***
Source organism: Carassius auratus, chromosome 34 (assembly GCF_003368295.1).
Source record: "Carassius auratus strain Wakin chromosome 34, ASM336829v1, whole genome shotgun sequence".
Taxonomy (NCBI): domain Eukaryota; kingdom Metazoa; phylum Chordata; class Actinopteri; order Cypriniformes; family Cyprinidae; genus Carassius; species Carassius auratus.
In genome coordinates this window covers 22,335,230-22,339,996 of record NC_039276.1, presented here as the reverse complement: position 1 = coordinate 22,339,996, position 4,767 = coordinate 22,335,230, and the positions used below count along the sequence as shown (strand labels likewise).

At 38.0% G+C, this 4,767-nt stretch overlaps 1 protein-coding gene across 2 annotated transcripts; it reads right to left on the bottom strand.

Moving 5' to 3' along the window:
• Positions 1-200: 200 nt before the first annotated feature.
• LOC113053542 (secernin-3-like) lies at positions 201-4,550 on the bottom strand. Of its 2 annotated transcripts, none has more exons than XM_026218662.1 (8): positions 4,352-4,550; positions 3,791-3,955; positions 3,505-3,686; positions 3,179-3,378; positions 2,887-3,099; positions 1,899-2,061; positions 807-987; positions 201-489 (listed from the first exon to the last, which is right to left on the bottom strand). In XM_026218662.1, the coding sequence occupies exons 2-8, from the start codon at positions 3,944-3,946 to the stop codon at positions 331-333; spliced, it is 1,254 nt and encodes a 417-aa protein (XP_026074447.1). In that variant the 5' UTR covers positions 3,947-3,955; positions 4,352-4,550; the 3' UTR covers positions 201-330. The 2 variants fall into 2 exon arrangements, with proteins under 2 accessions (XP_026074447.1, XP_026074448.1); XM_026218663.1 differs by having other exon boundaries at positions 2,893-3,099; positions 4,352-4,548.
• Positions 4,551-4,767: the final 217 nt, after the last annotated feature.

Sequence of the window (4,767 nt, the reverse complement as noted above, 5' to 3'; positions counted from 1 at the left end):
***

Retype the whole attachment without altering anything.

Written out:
Source organism: Carassius auratus, chromosome 34 (assembly GCF_003368295.1).
Source record: "Carassius auratus strain Wakin chromosome 34, ASM336829v1, whole genome shotgun sequence".
Taxonomy (NCBI): domain Eukaryota; kingdom Metazoa; phylum Chordata; class Actinopteri; order Cypriniformes; family Cyprinidae; genus Carassius; species Carassius auratus.
In genome coordinates this window covers 22,335,230-22,339,996 of record NC_039276.1, presented here as the reverse complement: position 1 = coordinate 22,339,996, position 4,767 = coordinate 22,335,230, and the positions used below count along the sequence as shown (strand labels likewise).

At 38.0% G+C, this 4,767-nt stretch overlaps 1 protein-coding gene across 2 annotated transcripts; it reads right to left on the bottom strand.

Moving 5' to 3' along the window:
• Positions 1-200: 200 nt before the first annotated feature.
• LOC113053542 (secernin-3-like) lies at positions 201-4,550 on the bottom strand. Of its 2 annotated transcripts, none has more exons than XM_026218662.1 (8): positions 4,352-4,550; positions 3,791-3,955; positions 3,505-3,686; positions 3,179-3,378; positions 2,887-3,099; positions 1,899-2,061; positions 807-987; positions 201-489 (listed from the first exon to the last, which is right to left on the bottom strand). In XM_026218662.1, the coding sequence occupies exons 2-8, from the start codon at positions 3,944-3,946 to the stop codon at positions 331-333; spliced, it is 1,254 nt and encodes a 417-aa protein (XP_026074447.1). In that variant the 5' UTR covers positions 3,947-3,955; positions 4,352-4,550; the 3' UTR covers positions 201-330. The 2 variants fall into 2 exon arrangements, with proteins under 2 accessions (XP_026074447.1, XP_026074448.1); XM_026218663.1 differs by having other exon boundaries at positions 2,893-3,099; positions 4,352-4,548.
• Positions 4,551-4,767: the final 217 nt, after the last annotated feature.

Sequence of the window (4,767 nt, the reverse complement as noted above, 5' to 3'; positions counted from 1 at the left end):